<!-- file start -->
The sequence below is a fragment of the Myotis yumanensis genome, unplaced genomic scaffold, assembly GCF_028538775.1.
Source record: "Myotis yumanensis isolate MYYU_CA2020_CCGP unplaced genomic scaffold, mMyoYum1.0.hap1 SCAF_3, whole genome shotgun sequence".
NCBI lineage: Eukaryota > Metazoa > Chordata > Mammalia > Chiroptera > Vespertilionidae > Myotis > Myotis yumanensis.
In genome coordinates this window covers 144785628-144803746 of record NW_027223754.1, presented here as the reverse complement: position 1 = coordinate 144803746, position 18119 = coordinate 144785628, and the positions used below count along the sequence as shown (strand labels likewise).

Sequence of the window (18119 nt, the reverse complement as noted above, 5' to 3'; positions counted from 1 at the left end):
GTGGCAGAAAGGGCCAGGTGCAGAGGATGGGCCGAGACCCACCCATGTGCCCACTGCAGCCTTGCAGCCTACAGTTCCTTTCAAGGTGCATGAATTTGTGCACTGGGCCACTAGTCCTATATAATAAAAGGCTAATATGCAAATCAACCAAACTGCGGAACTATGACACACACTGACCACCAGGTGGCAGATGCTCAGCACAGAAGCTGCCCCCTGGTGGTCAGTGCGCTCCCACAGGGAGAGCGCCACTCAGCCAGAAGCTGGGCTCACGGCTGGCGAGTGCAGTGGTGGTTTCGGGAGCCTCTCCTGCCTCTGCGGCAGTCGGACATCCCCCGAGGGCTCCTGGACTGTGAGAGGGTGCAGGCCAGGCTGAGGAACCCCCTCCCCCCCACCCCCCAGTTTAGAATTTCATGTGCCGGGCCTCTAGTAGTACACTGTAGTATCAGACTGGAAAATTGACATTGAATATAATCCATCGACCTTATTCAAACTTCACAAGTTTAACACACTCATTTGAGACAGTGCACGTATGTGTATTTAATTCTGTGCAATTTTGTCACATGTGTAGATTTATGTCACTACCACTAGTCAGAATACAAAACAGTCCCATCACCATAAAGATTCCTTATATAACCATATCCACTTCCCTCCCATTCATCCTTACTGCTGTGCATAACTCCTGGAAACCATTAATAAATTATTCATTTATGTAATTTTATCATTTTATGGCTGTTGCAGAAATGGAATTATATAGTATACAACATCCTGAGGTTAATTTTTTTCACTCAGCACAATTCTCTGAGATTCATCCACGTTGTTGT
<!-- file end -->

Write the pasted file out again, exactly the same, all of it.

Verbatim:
The sequence below is a fragment of the Myotis yumanensis genome, unplaced genomic scaffold, assembly GCF_028538775.1.
Source record: "Myotis yumanensis isolate MYYU_CA2020_CCGP unplaced genomic scaffold, mMyoYum1.0.hap1 SCAF_3, whole genome shotgun sequence".
NCBI lineage: Eukaryota > Metazoa > Chordata > Mammalia > Chiroptera > Vespertilionidae > Myotis > Myotis yumanensis.
In genome coordinates this window covers 144785628-144803746 of record NW_027223754.1, presented here as the reverse complement: position 1 = coordinate 144803746, position 18119 = coordinate 144785628, and the positions used below count along the sequence as shown (strand labels likewise).

Sequence of the window (18119 nt, the reverse complement as noted above, 5' to 3'; positions counted from 1 at the left end):
GTGGCAGAAAGGGCCAGGTGCAGAGGATGGGCCGAGACCCACCCATGTGCCCACTGCAGCCTTGCAGCCTACAGTTCCTTTCAAGGTGCATGAATTTGTGCACTGGGCCACTAGTCCTATATAATAAAAGGCTAATATGCAAATCAACCAAACTGCGGAACTATGACACACACTGACCACCAGGTGGCAGATGCTCAGCACAGAAGCTGCCCCCTGGTGGTCAGTGCGCTCCCACAGGGAGAGCGCCACTCAGCCAGAAGCTGGGCTCACGGCTGGCGAGTGCAGTGGTGGTTTCGGGAGCCTCTCCTGCCTCTGCGGCAGTCGGACATCCCCCGAGGGCTCCTGGACTGTGAGAGGGTGCAGGCCAGGCTGAGGAACCCCCTCCCCCCCACCCCCCAGTTTAGAATTTCATGTGCCGGGCCTCTAGTAGTACACTGTAGTATCAGACTGGAAAATTGACATTGAATATAATCCATCGACCTTATTCAAACTTCACAAGTTTAACACACTCATTTGAGACAGTGCACGTATGTGTATTTAATTCTGTGCAATTTTGTCACATGTGTAGATTTATGTCACTACCACTAGTCAGAATACAAAACAGTCCCATCACCATAAAGATTCCTTATATAACCATATCCACTTCCCTCCCATTCATCCTTACTGCTGTGCATAACTCCTGGAAACCATTAATAAATTATTCATTTATGTAATTTTATCATTTTATGGCTGTTGCAGAAATGGAATTATATAGTATACAACATCCTGAGGTTAATTTTTTTCACTCAGCACAATTCTCTGAGATTCATCCACGTTGTTGT